He had said they would use both. The mention of a robin would be the opening code word, with the mention of a dog as a reply. The reaction was everything he had hoped; enthusiastic and full approval of those gathered.
I’m going to have to get word about the change to Liberty’s Teeth people. How the hell am I supposed to do that?
Unable to fight it anymore, he eased himself out of bed and tended to the necessary before putting water on to boil and stoking the fire. He drank some tea made from leaves Amie had gathered and dried, wishing for coffee as usual. It had been some time since he had even a sniff of coffee. Though he knew this was the way things were now, some things were just too hard to give up.
Amie got up and made a quick breakfast of greens and a couple boiled eggs. Now that the chickens were fully done with the molt and warm temperatures, the eggs were plentiful. One change he was surprised with was how many people in the outlying area around Center Camp had chickens of their own and didn’t bother with trying to get any. That left more for those who lived “in town.” The thought made Jimmy chuckle.
“What’s so funny?” Amie asked.
“I was just thinking about chickens, eggs, and how Center Camp could turn into a town someday. Like the places before: Dodge City, Kansas or Deadwood, South Dakota. They were rough and tumble frontier towns that eventually became huge cities.”
Amie grinned at him. “Thinking to leave your mark on history, Mr. Walker?”
Before he could respond, one of the twins started fussing as they woke up. Of course, that woke the other one up, too.
Amie laughed and said, “There’s your mark on history. At least, your legacy.” She went into the bedroom to tend to the kids.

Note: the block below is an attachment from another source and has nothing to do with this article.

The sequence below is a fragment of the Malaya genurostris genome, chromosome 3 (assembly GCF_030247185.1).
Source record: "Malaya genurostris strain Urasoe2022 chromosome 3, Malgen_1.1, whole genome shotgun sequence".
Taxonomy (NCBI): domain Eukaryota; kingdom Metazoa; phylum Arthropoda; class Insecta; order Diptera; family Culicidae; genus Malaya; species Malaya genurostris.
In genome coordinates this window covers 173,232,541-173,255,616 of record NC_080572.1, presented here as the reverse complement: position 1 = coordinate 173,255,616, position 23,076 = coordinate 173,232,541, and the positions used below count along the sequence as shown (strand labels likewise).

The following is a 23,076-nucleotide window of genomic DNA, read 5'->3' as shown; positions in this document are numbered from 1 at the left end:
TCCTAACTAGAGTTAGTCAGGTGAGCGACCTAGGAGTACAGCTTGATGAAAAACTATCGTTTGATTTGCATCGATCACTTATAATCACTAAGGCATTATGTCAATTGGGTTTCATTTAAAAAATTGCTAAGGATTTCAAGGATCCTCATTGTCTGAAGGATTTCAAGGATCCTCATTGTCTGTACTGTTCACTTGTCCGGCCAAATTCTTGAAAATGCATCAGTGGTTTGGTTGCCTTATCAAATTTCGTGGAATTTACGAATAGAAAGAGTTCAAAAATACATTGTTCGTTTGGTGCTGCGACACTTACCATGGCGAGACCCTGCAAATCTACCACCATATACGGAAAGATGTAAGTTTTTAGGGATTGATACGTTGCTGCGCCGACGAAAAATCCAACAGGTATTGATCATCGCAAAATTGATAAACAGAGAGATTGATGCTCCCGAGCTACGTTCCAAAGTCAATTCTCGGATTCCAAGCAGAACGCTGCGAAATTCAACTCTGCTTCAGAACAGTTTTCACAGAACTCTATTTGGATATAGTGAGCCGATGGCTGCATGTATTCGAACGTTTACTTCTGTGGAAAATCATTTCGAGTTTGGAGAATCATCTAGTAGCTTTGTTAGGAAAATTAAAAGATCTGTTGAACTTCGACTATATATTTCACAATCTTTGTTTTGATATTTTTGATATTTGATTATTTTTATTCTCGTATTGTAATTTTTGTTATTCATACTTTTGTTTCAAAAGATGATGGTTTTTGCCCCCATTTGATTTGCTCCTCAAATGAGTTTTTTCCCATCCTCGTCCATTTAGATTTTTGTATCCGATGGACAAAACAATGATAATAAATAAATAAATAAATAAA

Jimmy grabbed another handful of greens to finish with his egg and he headed out the door.
That afternoon, Jimmy was laying out specifics with the volunteers who would be doing larger patrols when Ryan came running up to him. “Jimmy! You need to come to the Comm Shack. Jess said you don’t want to miss this!”
Jimmy’s stomach sunk into his feet as he nodded to the group in a dismissal before jogging with Ryan back the way he came. As they walked through the door, the sound of music…The National Anthem! was playing, making him stop dead in his tracks. The look on Jessica’s face was one of shock, hope, fear, wariness, and disbelief.
“What…..?” Jimmy tried to ask, but the sound of the music hit him so hard, he stopped and simply saluted as it played. Jessica’s eyes were filling up as she reached for the volume and turned it up as loud as she dared go without blowing the speaker.
The increased sound spurred Ryan into action. He turned and opened the door wide, letting it spill out into the main area of camp. People stopped and stared. Gasps were heard across the clearing. A few started moving closer, which broke the spell on the others who followed suit. Before the song was over, everyone within earshot were close but word spread fast and, in the silence that followed after the song, people were running up.